Random Photo Friday: Miss Annie

My rescued dog and partner in crime, Annie J. Dog

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Wipe the Dust off the Sewing Machine: Make Your Own Kitchen Chair Cushions

After sitting for a couple of hours on one of our old, wooden kitchen chairs (which I rarely do because I prefer the bench), I realized that they were very hard on the butt. So, me being the practical selectively cheap woman that I am, I decided to make a set of chair cushions.

Though I make the occasional pillow or set of bathroom curtains, for the most part, I do not like to sew. I think it has a lot to do with my lack of patience and lack of aptitude for anything that takes time and requires attention to small details (unless we’re talking about cooking).

However, I do own a sewing machine. And I dug it out of the closet to do this.

Cutting my pattern to fit the chair seat

Step 1: I used the ads from the Sunday paper to trace the outline of the chair seat. I only got distracted (and screwed up) two three times by the sale purses and amazing boots in the ad…next time I’ll use the sports section.

Tracing my pattern onto the foam

Step 2: After I made my pattern, I used a Sharpie to trace the outline on two pieces of 2” x 15” x 17” foam I bought at Hobby Lobby, and cut it to the pattern.

Foam cut into shape

The coolest (and easiest) way to do this is with an electric carving knife.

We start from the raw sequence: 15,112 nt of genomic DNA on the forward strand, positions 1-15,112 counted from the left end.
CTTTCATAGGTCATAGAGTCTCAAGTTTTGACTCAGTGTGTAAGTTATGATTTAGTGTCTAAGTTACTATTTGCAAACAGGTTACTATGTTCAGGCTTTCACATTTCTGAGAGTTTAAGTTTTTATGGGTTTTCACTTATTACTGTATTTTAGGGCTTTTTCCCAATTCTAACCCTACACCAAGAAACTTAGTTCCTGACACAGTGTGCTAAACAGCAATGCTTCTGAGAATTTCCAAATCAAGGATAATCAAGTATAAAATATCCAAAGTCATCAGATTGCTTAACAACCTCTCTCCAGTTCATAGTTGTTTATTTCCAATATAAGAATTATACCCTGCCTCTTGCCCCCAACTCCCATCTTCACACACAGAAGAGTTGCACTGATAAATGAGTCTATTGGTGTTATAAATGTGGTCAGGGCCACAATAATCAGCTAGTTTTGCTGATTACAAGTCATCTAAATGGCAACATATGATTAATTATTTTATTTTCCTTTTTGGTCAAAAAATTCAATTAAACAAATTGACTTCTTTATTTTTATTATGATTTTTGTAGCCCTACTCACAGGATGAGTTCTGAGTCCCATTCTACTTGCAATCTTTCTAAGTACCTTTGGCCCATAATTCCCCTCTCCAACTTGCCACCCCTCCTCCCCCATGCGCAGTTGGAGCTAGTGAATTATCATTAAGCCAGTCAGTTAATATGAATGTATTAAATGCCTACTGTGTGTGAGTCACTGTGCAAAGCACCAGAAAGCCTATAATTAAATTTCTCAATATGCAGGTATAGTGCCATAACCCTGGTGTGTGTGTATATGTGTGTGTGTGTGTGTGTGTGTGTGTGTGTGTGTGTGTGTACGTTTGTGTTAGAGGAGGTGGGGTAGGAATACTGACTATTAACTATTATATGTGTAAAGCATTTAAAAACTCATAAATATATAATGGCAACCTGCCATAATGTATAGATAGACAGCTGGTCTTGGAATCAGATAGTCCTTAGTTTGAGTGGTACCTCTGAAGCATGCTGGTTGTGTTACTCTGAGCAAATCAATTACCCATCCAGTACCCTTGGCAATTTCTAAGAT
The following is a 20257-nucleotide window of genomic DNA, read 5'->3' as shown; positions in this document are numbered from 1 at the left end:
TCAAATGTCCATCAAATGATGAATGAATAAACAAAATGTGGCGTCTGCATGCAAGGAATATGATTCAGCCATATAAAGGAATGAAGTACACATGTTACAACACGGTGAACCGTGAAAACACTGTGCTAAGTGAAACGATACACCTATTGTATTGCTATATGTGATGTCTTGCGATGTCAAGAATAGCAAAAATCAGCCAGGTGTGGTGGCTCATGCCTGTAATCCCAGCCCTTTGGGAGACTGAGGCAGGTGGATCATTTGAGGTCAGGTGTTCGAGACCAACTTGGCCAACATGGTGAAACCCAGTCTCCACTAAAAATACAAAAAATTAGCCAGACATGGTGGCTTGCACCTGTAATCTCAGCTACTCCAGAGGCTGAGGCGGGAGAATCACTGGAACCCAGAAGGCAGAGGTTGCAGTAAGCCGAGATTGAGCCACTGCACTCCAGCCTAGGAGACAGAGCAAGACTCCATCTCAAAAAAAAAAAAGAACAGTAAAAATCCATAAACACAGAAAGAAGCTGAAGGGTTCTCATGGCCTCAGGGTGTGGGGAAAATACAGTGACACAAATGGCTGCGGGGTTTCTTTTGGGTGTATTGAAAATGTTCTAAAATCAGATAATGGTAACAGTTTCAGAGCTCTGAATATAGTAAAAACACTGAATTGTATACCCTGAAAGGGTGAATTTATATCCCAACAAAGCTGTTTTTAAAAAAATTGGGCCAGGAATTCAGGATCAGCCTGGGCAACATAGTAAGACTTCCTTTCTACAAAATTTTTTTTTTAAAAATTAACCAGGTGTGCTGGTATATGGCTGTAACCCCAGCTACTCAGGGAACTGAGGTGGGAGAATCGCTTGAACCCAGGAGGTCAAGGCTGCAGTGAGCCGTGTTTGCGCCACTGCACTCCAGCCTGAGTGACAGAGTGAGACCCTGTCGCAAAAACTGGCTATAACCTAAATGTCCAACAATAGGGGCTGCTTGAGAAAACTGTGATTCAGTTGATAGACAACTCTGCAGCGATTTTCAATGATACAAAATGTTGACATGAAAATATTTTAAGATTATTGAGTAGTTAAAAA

Step 3: I then used the newspaper pattern to cut my fabric (an adorable coffee-themed print I found on eBay.) I cut the fabric 1” wider than the pattern to allow for the seam width and for the thickness of the foam. I next marked out where the chair ties would go and where my seams needed to stop (so I could get the foam into the fabric).

Stitching the cushion covers

Step4: After making sure I had the fabric pieces facing the right direction (print side to the inside), I fired up the sewing machine to stitch the material. I started my seam just past where the first tie-cord would be and sewed around the fabric to the opposite cord location.

Since I was making two cushions, I did the same thing for the next one.

Stuffing the foam into the fabric

Step 5: To get the big, fat foam into the little opening that was left, I rolled it. This would have been much easier if I had used a straighter shaped form…but no, I wanted curves.

Step 6: From there, I cut four ties from the decorative cord I picked up at Hobby Lobby and pinned them inside the cushion.

Sewn cushion with chair ties attached

Step 7: Finally, I hand-stitched the cord ties in place and finished the edge seam. When that was done, I shortened the ties a bit more and knotted the ends so they wouldn’t unravel.

Voila! New cushions that make my butt feel better and my beat-up chairs look good!

The finished product

Cost Breakdown:

 $ 6.99  – (2) poly foam pieces

$ 0.99 – (1) spool of decorative cord

$ 8.00 – (1) yard of fabric

$ 0.00 – thread I had on hand (that actually matched)

$15.98  for (2) custom chair cushions

Far cheaper than if I had gone shopping!

Grandma’s Apple Squares

Annie dog & I went to the orchard on Saturday and came home with  bags of Cortland and Melrose apples, an acorn squash, and 3 pie pumpkins.

Today, my kitchen is a fragrant and wonderful place.

But today, I miss my grandma.

There are many things I do (and say) these days that remind me of my grandmother.

Every fall, Mom, Grandma and I would drive to the orchard (about 1/2 hr. from where I live now) to buy apples. Once our trunk was loaded, we headed back to Gram’s to make apple crisp for supper, apple pies for the freezer, and apple squares, just because they went so well with a cup of coffee.

Grandma’s been gone for a number of years, but every time I bring a bag of apples into the kitchen and get to work, I think of her.